BOSTON (WHDH) - Officials announced Friday that the 2020 Boston Marathon has been postponed due to the escalating coronavirus outbreak.

The historic 26.2-mile race from Hopkinton to Copley Square — initially slated to take place on Monday, April 20 — will now be held on Monday, Sept. 14, Boston Mayor Martin J. Walsh, Gov. Charlie Baker, Boston Athletic Association CEO Thomas Grilk, and President and CEO of John Hancock Marianne Harrison said at a joint press conference.

After days of discussion, Walsh said the decision to postpone the race was made in an effort to safeguard against and protect the city from the spread of the coronavirus.

“It’s our expectation and our hope right now that this date will get us to a safer place in relation to the coronavirus,” Walsh said. “It’s a date that the BAA can make work for their runners. Our priority right now is ensuring the health and safety of the runners, the fans, the medical personnel, first responders, residents of the Commonwealth of Massachusetts, visitors from across the country, and visitors from across the world. We want to make sure that we keep people safe.”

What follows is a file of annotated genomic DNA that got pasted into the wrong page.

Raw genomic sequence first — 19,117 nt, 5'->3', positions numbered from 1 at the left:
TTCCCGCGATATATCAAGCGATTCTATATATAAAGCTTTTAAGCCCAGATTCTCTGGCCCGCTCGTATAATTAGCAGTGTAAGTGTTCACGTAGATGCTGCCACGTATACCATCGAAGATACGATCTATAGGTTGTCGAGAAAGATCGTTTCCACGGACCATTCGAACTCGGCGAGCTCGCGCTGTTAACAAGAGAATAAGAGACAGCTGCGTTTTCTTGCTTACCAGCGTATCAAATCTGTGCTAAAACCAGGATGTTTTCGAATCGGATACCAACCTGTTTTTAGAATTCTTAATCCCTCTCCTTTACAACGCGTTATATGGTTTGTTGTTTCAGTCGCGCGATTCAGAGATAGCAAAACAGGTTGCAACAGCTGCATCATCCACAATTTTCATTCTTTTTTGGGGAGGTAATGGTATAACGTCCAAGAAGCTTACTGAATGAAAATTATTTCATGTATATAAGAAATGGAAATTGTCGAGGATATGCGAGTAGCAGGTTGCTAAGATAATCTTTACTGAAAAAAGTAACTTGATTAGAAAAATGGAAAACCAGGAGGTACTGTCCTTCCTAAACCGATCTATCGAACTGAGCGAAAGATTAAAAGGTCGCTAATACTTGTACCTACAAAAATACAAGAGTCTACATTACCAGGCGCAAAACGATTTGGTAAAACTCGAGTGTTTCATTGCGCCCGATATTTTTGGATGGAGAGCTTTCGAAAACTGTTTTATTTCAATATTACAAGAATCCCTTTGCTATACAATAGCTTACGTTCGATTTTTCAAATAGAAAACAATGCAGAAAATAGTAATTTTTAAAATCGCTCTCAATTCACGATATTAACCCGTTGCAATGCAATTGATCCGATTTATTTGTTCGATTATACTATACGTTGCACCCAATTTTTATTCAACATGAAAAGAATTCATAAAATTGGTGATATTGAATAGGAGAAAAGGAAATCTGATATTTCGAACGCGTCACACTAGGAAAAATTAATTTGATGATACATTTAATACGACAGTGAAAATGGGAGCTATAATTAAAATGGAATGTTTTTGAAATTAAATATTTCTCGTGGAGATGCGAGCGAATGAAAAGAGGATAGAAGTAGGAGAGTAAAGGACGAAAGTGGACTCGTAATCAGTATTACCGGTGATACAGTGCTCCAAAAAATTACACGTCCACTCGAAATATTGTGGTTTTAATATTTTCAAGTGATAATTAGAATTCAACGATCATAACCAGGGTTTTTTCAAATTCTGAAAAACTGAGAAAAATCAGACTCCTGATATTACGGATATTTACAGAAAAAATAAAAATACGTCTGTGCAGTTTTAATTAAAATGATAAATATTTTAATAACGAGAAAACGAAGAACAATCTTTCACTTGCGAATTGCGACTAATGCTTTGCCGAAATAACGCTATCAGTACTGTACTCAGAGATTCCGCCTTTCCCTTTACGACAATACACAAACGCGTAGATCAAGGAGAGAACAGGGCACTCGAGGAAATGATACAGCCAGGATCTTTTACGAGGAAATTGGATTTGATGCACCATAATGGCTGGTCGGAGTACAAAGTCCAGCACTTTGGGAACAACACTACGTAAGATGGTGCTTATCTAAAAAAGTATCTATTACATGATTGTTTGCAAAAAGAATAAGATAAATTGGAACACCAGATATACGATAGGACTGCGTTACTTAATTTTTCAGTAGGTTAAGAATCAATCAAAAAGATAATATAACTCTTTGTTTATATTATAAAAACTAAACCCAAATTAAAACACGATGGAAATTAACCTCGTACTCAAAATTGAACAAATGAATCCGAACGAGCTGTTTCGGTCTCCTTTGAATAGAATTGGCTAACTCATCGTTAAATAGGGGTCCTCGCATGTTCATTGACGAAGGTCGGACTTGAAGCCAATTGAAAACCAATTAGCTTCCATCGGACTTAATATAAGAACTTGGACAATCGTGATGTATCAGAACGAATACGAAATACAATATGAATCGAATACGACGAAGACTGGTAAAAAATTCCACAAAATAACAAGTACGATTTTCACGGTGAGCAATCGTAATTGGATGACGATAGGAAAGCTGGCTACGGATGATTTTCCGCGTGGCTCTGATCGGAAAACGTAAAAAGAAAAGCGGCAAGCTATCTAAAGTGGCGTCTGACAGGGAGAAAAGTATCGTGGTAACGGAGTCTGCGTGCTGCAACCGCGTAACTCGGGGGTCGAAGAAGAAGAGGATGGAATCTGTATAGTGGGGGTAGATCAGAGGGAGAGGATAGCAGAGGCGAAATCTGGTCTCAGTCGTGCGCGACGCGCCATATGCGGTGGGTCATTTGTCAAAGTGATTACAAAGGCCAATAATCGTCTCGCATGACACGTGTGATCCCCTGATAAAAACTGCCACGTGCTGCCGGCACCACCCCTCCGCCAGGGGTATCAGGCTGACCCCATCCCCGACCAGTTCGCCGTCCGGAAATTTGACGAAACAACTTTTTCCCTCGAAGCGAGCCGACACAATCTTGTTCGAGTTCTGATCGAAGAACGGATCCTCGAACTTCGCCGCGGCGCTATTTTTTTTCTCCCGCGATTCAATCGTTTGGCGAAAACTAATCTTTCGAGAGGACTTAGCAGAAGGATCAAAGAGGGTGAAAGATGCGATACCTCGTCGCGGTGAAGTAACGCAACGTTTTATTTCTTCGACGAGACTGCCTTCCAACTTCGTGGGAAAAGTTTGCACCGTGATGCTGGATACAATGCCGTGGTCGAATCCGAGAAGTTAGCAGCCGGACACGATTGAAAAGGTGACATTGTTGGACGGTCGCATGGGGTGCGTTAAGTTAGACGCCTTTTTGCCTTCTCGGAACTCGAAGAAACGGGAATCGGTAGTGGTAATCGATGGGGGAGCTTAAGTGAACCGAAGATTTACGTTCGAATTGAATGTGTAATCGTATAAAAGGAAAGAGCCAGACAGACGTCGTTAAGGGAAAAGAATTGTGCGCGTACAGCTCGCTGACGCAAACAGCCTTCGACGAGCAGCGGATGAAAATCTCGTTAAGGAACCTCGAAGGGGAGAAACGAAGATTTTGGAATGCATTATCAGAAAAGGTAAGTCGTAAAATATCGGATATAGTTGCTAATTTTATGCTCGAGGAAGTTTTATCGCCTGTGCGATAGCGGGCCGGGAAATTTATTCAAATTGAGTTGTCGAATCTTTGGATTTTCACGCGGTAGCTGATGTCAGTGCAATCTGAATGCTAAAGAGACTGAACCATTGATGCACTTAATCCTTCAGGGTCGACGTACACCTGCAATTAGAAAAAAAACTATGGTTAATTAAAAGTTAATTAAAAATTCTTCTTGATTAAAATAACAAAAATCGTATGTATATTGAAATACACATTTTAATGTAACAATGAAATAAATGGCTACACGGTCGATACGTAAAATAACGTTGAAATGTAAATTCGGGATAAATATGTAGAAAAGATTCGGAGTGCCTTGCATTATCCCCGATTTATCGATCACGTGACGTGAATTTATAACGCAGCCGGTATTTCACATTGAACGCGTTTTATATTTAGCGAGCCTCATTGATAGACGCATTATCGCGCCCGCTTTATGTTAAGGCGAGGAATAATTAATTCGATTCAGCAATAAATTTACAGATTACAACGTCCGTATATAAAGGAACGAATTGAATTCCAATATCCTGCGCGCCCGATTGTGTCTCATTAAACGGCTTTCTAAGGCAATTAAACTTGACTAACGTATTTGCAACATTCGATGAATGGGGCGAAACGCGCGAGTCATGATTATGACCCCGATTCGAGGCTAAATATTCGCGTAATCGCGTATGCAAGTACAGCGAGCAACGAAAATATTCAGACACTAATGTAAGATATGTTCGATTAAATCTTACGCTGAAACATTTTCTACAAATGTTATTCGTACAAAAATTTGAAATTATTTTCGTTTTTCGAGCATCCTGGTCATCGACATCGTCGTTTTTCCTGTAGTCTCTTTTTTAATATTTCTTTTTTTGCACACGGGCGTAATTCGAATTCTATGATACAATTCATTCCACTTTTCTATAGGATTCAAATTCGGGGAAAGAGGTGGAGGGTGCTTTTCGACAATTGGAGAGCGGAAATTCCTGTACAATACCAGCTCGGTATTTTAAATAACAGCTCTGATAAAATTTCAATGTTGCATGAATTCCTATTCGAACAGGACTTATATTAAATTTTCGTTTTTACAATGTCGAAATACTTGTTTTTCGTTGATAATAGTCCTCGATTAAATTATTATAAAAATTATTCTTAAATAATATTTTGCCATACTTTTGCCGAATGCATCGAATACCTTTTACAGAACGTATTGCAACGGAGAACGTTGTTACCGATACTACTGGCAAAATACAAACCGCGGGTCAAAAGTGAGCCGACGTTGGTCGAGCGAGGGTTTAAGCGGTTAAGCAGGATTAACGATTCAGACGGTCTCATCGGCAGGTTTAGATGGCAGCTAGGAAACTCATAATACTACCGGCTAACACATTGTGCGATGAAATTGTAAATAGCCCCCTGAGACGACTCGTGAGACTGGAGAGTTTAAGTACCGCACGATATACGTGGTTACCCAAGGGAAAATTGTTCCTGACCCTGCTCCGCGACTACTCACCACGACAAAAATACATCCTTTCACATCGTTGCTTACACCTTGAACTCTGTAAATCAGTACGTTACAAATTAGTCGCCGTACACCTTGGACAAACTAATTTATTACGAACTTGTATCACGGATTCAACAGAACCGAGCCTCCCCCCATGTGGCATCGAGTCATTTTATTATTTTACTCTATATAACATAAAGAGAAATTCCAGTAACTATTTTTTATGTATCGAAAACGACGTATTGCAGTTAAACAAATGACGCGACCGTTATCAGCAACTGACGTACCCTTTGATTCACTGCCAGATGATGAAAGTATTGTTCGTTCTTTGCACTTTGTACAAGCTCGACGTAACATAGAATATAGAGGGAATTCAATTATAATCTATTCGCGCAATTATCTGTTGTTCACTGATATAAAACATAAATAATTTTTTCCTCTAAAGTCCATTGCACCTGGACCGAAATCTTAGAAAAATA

The marathon is said to have an economic impact of more than $200 million on Boston businesses each year, in addition to the countless amount of money that is raised for charitable organizations.

Walsh called the postponement a “very big undertaking” and said that he hopes the September event will help businesses recover.

Walsh urged the public not to run along the route on April 20, stressing that roads will be open and emergency crews will not be readily available because they will be tied up with combatting the coronavirus.

“The marathon is Boston and is all of us standing here today in Massachusetts. It connects us, it reflects us, it brings out our community spirit and our resiliency,” Walsh said. “We’ve shown before that no matter what the challenge is to our marathon and our city, we are Boston Strong. That’s what we will be again this year — in the face of this crisis.”

Baker thanked the public and registered marathon participants for their patience as the state learns to cope with the coronavirus and all of the challenges and uncertainty it has brought with it.

“While it may be hard to believe that I will be filing a bill soon to make Sept. 14 this year’s Marathon Monday, I think it’s important to point out that in conversations with both the House and Senate leadership, there was an immediate desire to make sure that we preserve this very special day,” Baker said. “I know this is a change, and in some respects, it won’t look right on the calendar. It certainly is the right thing to do. As as we have seen before, this particular Boston Marathon does define resilience.”

Hundreds of thousands of people line the racecourse each Patriots Day to cheer on the 30,000 runners who typically take part in the grueling trek. It has been run every year since April 19, 1897.

As of Thursday, there were 102 presumptive and six confirmed coronavirus cases in Massachusetts.

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